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A sheriff’s deputy figured he was going to catch someone texting behind the wheel after responding to a tip that a truck was driving erratically. Buzz60

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Drivers using cell phones are up to eight times more likely to be involved in a crash, says AAA. But what about driving with two pigs in your lap?

It was a shock for Chisago County Sheriff's Department Deputy Sgt. Jason Foster who spotted the porcine passengers while making a traffic stop along Interstate 35 last October.

"That definitely was a first for us," said Sgt. Derek Anklan who posted the incident on the Department's Twitter account. "It certainly got a lot of chatter from the public, especially with the state of Minnesota pursuing a hands-free law."

A bill that requires Minnesota motorists to use hands-free devices when talking on the phone while driving passed the state House on last month, saying the measure would cut down on distracted driving and save lives.

Anklan says patrol officers have seen their share of things that distract motorists—eating, texting, putting on makeup, but not transporting a 250 lb. pig sitting on the driver's lap, with her small piglet tucked under her.

According to the Minnesota law enforcement agency's website, the motorist was pulled over for a traffic stop after dispatchers received a report of a pickup truck driving erratically down the interstate.

"When I walked up to the vehicle I expected to see someone on the phone or drinking coffee, not a 250 lb. pig along with her piglet sitting on the drivers lap, leaning up against the steering wheel," said Sgt. Jason Foster.

The driver told Foster that he was relocating to the north shore and taking the pigs with him.

"It was pretty cold out and he didn't want them sitting in back. So what better place for pigs to travel than sitting on your lap driving 70-plus mpg down the interstate?" he said with a laugh. 

While obstructing the steering wheel is a violation of the law, Foster issued the driver a stern verbal warning and told him the pigs had to take a backseat.

"Whether or not they stayed in the passenger seat or not I don't know," said Foster who believes the animals were pets from the man's hobby farm. "I just hope this was the first and last time I see this in my law enforcement career."

The Chisago County Sheriff's Department decided to repost the October tweet to it's Facebook page recently morning in an effort to alert the public of April's Distracted Driving Awareness Month.

Visitors had a field day posting puns under the photo: "You guys must be bacon this stuff up!!", "Does this mean he or she wanted a “piggy back ride?", "Emotional support animal excuse?", "Mr. Crispy Bacon was booked and released for good behavior and a dazzling smile!", and "Note to self, goats stay at home."

While finding a pig in the driver's seat may cause folks to chuckle or simply shake their heads, Anklan says the post did the job: raising awareness of dangerous driving distractions.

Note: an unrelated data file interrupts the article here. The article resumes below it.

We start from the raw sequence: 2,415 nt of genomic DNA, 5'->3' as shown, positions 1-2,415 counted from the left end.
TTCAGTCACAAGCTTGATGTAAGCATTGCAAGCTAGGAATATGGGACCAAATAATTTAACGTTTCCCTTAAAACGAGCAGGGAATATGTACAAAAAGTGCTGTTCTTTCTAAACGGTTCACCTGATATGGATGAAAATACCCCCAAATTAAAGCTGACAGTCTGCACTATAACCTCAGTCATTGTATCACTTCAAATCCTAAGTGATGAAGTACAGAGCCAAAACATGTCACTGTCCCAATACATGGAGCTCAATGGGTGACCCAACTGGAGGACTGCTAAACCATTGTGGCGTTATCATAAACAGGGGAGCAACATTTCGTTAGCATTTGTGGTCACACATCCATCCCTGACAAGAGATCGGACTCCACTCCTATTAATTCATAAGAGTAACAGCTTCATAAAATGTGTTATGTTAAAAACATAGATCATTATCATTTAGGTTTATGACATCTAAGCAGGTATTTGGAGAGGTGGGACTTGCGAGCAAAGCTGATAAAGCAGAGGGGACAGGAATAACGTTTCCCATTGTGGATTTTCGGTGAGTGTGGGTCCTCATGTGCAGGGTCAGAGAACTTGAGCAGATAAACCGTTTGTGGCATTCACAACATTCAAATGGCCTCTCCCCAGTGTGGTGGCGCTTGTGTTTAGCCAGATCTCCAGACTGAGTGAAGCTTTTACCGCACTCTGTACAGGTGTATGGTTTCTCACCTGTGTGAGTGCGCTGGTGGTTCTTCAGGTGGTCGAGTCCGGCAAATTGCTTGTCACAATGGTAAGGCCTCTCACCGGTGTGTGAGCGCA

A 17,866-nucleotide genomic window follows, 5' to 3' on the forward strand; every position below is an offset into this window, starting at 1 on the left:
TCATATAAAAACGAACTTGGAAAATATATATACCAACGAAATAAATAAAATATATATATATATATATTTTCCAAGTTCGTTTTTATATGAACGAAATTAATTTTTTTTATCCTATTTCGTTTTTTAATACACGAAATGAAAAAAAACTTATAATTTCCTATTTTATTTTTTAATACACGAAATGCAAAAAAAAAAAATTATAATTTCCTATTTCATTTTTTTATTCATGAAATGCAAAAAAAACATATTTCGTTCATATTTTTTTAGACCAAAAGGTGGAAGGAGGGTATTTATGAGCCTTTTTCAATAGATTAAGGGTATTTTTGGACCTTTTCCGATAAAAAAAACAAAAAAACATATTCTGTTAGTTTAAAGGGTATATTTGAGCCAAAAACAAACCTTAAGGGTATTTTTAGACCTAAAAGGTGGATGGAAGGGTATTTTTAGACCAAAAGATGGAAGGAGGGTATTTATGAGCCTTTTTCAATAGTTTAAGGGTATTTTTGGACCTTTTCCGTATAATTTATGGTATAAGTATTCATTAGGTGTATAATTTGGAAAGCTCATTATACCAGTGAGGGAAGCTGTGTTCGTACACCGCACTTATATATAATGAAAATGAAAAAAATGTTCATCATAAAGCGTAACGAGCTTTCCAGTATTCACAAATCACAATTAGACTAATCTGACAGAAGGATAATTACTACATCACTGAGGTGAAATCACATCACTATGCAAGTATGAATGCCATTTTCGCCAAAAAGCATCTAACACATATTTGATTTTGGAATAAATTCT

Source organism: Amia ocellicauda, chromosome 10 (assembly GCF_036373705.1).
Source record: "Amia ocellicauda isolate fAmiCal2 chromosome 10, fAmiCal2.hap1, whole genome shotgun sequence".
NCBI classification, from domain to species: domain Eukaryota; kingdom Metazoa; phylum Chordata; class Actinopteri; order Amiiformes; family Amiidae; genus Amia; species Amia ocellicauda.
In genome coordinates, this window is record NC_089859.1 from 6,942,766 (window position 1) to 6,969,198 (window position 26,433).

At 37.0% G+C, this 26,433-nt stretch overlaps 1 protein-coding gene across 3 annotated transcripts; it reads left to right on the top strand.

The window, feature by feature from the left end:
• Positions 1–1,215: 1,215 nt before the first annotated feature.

"Phones are the biggest distraction and we encourage motorists to keep them out of their hands the entire time," he said. "That call or checking an app can wait. It's not worth putting someone's life in danger."

Nick Jarmusz, Midwest director of public affairs for  AAA says a simple text, phone call, or even eating a sandwich while behind the wheel, can all have deadly consequences.

"Five seconds is the average time your eyes are off the road while texting. At 55 mph, that is equivalent to driving the entire length of a football field, blind," he said. "Drivers talking on a cellphone are up to four times as likely to be in a crash."

Although hands-free, voice-based technology still causes distractions. Drivers can be mentally distracted for as long as 27 seconds after using voice-based technology to dial, change music or send a text message. At 25 mph, drivers travel the length of nearly three football fields during this time.

“Most drivers believe that if their eyes are on the road and their hands are on the wheel, then they are focused on the drive,” Jarmusz said. “But research proves that there are hidden dangers when using a cell phone or in-vehicle technology. Mental distractions last longer than you think and can cause a dangerous crash.”

Tips for avoiding distractions

  • Don't text and drive. Put aside electronic distractions and never use text messaging, email, video games or internet functions, including those built into the vehicle, while driving.
  • Know where you’re going. Pre-program your GPS and adjust seats, mirrors, climate controls and sound systems before putting the car in motion.
  • Secure Items. Properly secure children and pets and store loose possessions and other items that could roll around in the car.
  • Snack Smart. Avoid messy foods that can be difficult to manage.

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